Marseille defender Nicolas N'Koulou, who is out of contract this summer, is similarly linked through Calciomercato (h/t Football Italia).
With all these rumors going around one of them is bound to bear something. Unlike many other teams for whom a buy would be an abstract concept of upgrade or replacement, getting a defender is going to fix a major hole in this team left by the injury to De Vrij. Expect someone to come in during January.
Biggest Need: A forward
It's astonishing Atalanta are this high in the table. Their top strikers, Mauricio Pinilla and German Denis, have only combined for six goals this season. They've absorbed a league-leading 10 red cards—including a pair of games in which they ended the 90 minutes with nine men.
Yet here they are in ninth.
It's that lack of an effective striker that's going to be a thorn in La Dea's side. Denis is old and Pinilla inconsistent—they've had to rely on wingers Alejandro Gomez and Maximiliano Moralez for the bulk of their production.
This is a team that could very well be stripped down this summer. Gomez and Moralez could both be targets, as will Marten de Roon and especially goalkeeper Marco Sportiello. Adding a consistent striker will not only fortify Edy Reja's men for this season but help build toward the next.
Biggest Need: A regista
Empoli has done some big things this year on the back of trequartista Riccardo Saponara, but the attacking midfielder can't do everything. There will be times when teams will key on him and force him to divulge the ball, forcing one of this teammates to try to create.
The midfield behind him isn't of a creative bent, but they could change that. If the team considers themselves to be in serious contention for Europe by the middle of January, a deeper-lying playmaker could help ease the pressure of Saponara, who is already a major target for defenses. That would give Massimo Maccarone and Manuel Pucciarelli much more service to use—and could see Empoli reach new heights.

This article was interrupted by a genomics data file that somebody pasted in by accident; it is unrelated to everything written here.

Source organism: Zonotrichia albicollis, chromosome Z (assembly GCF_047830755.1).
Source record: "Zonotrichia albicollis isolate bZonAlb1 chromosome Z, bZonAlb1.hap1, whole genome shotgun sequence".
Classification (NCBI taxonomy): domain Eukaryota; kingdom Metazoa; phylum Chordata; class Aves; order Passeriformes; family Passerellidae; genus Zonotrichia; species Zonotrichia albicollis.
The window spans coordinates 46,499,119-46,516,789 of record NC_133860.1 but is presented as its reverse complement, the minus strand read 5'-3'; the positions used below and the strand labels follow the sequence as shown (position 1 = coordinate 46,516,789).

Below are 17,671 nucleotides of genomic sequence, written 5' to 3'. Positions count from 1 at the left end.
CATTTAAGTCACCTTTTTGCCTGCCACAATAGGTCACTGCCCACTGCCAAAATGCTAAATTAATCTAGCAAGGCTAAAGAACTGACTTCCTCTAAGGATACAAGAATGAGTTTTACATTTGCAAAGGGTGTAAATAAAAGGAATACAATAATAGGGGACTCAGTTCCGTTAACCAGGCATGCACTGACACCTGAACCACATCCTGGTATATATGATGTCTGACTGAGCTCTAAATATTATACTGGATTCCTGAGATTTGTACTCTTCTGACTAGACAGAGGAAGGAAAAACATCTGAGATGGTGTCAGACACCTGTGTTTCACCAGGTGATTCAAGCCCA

Biggest Need: Box-to-box midfielder
In two-and-a-half seasons, Sassuolo have gone from Serie A debutant to a team that, until November, had hold of a Europa League qualification place. They could very well still get back there, but they'll need one or two adjustments.
Specifically, the Neroverdi need a strong box-to-box midfielder. When they do lose, they tend to get overpowered in midfield. They can have problems linking their back line with the forward unit led by Domenico Berardi and Nicola Sansone.
Those problems explain why they've only scored more than once in a game twice since the end of September—and even both of those games had mitigating circumstances. Lazio had a man sent off when Sassuolo beat them 2-1, and they caught Sampdoria at their lowest stretch in the season in early December to win 3-1.
A good box-to-box midfield man would solve that link-up issue. No one specific has been linked to Eusebio Di Francesco's men, but this is one of the best-run clubs in Italy, and if they manage to find the right player, they'll probably find a way to snag him.
Biggest Need: Creativity
Carlos Bacca is having a phenomenal season. According to Squawka, he's been accurate with an absurd 71 percent of his shots this season.
By right, he should have more goals than the eight he has. Why doesn't he? Because he rarely ever gets to take those shots.
Bacca's problem is there's really only one creative outlet on the team: Giacomo Bonaventura.
Simply put, he cannot be expected to shoulder the team's entire creative burden. The Rossoneri are, according to Rai Sport (h/t Football Italia), in pole position to sign Palermo's Franco Vazquez, but he's not likely to move until July.
Unless they get someone to augment Bonaventura, their entire attack—and their hopes of returning to European competition—will be an all-or-nothing bet on the 26-year-old. That's not a situation that's fair to anyone.
Biggest Need: Goalkeeper
The goalkeeping situation at Roma has been unsteady for years. If they ever want to vault into the elite alongside Juventus, the Giallorossi will need to finally get a steady hand between the sticks.
That player isn't on the roster right now. Morgan De Sanctis is simply too old, and Wojciech Szczesny has made it clear his focus is on returning to Arsenal rather than being a long-term solution in the Eternal City.
France Football magazine reported this summer (h/t Football Italia) that Roma was interested in Salvatore Sirigu, who has been bumped off the starting sheet at Paris Saint-Germain by the arrival of Kevin Trapp. Italy's No. 2 goalkeeper has since told La Gazzetta dello Sport (h/t Football Italia) he is open to leaving to get more playing time.
Roma also has the option of waiting until the summer for a longer-term investment—Genoa starlet Mattia Perin's agent told Tuttomercatoweb recently (again via Football Italia) that Roma was "a good idea" as the next destination for the presumed heir apparent to Gianluigi Buffon in the Italy shirt.
But Sirigu is more than adequate for a top-level team, and he could prove far cheaper. If Roma wants to make a run back to the Champions League places, they may want to pull the trigger now.
Biggest Need: Attacking midfielder
Juve fans have been begging for an attacking midfielder since Massimiliano Allegri changed to a 4-3-1-2 formation last year.